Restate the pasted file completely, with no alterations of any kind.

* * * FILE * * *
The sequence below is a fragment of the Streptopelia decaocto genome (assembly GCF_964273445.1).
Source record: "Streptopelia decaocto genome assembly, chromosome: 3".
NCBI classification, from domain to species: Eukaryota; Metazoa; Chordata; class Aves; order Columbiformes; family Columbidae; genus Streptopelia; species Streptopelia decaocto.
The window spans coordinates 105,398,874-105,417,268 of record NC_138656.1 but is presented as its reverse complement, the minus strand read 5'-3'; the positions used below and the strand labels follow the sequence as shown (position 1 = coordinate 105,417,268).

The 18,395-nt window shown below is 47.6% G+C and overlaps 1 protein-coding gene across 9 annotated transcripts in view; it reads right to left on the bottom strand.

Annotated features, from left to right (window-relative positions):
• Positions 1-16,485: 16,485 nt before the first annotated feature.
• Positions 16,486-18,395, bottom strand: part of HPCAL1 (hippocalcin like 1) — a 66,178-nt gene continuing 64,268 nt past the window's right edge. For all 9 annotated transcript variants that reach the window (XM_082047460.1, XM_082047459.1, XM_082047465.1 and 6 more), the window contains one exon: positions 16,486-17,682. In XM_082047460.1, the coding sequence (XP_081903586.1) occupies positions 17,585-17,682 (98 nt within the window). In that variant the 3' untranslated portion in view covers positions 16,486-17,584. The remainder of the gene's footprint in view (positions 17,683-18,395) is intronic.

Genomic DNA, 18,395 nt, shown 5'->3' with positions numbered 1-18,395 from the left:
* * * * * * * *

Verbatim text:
The sequence below is a fragment of the Streptopelia decaocto genome (assembly GCF_964273445.1).
Source record: "Streptopelia decaocto genome assembly, chromosome: 3".
NCBI classification, from domain to species: Eukaryota; Metazoa; Chordata; class Aves; order Columbiformes; family Columbidae; genus Streptopelia; species Streptopelia decaocto.
The window spans coordinates 105,398,874-105,417,268 of record NC_138656.1 but is presented as its reverse complement, the minus strand read 5'-3'; the positions used below and the strand labels follow the sequence as shown (position 1 = coordinate 105,417,268).

The 18,395-nt window shown below is 47.6% G+C and overlaps 1 protein-coding gene across 9 annotated transcripts in view; it reads right to left on the bottom strand.

Annotated features, from left to right (window-relative positions):
• Positions 1-16,485: 16,485 nt before the first annotated feature.
• Positions 16,486-18,395, bottom strand: part of HPCAL1 (hippocalcin like 1) — a 66,178-nt gene continuing 64,268 nt past the window's right edge. For all 9 annotated transcript variants that reach the window (XM_082047460.1, XM_082047459.1, XM_082047465.1 and 6 more), the window contains one exon: positions 16,486-17,682. In XM_082047460.1, the coding sequence (XP_081903586.1) occupies positions 17,585-17,682 (98 nt within the window). In that variant the 3' untranslated portion in view covers positions 16,486-17,584. The remainder of the gene's footprint in view (positions 17,683-18,395) is intronic.

Genomic DNA, 18,395 nt, shown 5'->3' with positions numbered 1-18,395 from the left: